Obtaining high mechanical performance silk fibers by feeding purified carbon nanotube/lignosulfonate composite to silkworms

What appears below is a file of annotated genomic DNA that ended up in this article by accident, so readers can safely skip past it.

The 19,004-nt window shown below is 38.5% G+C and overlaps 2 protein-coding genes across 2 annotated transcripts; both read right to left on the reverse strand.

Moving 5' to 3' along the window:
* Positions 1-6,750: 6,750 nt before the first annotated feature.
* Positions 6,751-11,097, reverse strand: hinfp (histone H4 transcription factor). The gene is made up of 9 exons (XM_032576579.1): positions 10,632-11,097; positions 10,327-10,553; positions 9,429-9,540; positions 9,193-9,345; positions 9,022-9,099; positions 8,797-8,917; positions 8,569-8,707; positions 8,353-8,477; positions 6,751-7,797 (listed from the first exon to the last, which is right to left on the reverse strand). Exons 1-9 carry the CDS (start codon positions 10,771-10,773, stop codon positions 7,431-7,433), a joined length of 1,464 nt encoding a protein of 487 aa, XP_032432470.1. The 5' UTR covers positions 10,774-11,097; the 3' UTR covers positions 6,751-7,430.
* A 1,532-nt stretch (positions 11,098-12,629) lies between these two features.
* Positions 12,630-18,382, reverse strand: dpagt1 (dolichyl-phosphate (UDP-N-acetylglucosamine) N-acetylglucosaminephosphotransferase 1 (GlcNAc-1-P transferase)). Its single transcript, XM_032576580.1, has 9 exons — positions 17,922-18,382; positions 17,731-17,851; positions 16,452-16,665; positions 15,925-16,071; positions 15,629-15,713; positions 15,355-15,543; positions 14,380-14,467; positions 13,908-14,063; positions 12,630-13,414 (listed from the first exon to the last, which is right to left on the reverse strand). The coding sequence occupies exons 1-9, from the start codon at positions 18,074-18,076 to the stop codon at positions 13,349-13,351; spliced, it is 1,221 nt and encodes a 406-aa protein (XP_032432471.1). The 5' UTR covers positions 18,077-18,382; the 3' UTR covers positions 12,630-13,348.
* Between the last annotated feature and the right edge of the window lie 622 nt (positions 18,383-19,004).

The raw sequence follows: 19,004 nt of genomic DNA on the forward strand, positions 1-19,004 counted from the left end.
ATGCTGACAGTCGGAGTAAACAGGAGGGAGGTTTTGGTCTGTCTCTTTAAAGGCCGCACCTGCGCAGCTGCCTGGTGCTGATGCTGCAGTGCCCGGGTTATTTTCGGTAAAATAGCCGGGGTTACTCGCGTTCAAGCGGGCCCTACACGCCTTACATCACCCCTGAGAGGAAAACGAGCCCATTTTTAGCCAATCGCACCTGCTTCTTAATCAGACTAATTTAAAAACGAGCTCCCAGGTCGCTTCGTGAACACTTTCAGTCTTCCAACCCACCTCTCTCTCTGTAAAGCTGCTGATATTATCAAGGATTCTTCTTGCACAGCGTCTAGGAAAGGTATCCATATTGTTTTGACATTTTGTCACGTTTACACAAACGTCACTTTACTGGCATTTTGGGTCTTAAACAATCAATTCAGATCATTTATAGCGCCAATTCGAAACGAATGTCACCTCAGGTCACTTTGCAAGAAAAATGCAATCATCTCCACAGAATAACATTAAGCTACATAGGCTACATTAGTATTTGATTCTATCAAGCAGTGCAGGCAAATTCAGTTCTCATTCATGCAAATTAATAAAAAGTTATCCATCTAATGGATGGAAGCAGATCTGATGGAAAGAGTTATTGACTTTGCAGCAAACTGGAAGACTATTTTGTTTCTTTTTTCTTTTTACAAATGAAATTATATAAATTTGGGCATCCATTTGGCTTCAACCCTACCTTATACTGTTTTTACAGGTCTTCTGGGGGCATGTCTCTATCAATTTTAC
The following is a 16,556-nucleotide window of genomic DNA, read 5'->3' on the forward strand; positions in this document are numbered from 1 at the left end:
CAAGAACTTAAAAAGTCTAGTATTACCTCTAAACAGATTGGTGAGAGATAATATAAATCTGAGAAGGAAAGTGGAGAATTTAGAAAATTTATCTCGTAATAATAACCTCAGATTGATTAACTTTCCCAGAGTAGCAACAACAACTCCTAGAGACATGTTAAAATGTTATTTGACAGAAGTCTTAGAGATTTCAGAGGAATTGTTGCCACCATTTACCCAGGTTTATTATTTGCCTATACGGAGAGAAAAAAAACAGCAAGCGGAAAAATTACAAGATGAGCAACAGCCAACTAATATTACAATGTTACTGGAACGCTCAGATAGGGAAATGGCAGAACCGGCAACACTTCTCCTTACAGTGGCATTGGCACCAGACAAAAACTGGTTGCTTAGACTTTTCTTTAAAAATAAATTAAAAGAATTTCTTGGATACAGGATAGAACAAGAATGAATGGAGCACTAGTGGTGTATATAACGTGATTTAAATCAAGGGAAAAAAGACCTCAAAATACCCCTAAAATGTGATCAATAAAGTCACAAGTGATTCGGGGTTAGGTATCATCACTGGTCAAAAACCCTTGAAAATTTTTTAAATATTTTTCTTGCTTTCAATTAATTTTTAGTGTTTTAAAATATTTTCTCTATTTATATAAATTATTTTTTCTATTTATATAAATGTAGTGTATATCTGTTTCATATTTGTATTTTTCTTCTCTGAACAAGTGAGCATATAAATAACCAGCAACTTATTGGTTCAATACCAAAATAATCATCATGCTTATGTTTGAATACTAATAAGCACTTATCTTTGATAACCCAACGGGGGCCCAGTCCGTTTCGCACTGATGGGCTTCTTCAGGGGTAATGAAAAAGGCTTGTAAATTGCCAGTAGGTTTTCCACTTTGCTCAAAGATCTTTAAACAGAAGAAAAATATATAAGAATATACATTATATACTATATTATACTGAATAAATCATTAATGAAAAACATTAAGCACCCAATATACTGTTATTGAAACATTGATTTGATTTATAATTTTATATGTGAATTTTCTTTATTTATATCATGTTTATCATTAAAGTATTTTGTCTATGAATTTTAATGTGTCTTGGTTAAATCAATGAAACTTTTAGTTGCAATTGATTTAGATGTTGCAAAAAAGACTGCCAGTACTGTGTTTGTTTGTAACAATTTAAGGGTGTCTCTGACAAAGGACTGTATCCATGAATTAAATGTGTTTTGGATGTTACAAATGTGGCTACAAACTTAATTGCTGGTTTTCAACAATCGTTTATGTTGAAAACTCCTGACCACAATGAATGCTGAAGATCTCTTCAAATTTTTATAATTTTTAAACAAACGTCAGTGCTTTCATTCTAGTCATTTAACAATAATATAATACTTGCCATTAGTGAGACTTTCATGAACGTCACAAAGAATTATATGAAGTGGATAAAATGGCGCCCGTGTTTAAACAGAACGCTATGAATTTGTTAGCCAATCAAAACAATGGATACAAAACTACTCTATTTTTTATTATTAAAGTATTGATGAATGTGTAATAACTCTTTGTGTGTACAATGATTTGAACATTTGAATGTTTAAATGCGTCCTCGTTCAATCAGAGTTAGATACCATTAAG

Silkworm fibers have attracted widespread attention for their superb glossy texture and promising mechanical performance. The mechanical properties can be reinforced with carbon nanofillers, particularly carbon nanotubes (CNTs), depending on the CNT content in the silk fibers. In order to increase the CNT content, lignosulfonate (LGS) was used as a surfactant to ameliorate the CNT solubility, dispersibility, and biocompatibility. The resulting CNT/LGS nano-composite was further processed through an additional purification method to remove excess surfactant and enhance the CNT/LGS ratio. Then the purified biocompatible single and multiple-walled CNTs were fed to silkworms, leading to a large CNT content in the resulting silk fibers. Reinforced silk fibers were produced with a mechanical strength as high as 1.07 GPa and a strain of 16.8%. The toughness modulus is 1.69 times than that of the unpurified group. The CNT-embedded silk fibers were characterized via Raman spectrometry and thermogravimetric analysis (TGA), demonstrating that the CNT content in the silk fibers increased 1.5-fold in comparison to the unpurified group. The increased CNT content not only contributed to the self-assembly into buffering knots of silk fibers, but it also enhanced the conductivity of graphitized silk. Our coating and purification strategies provide a potential facile way to obtain natural silk fibers with high mechanical performance.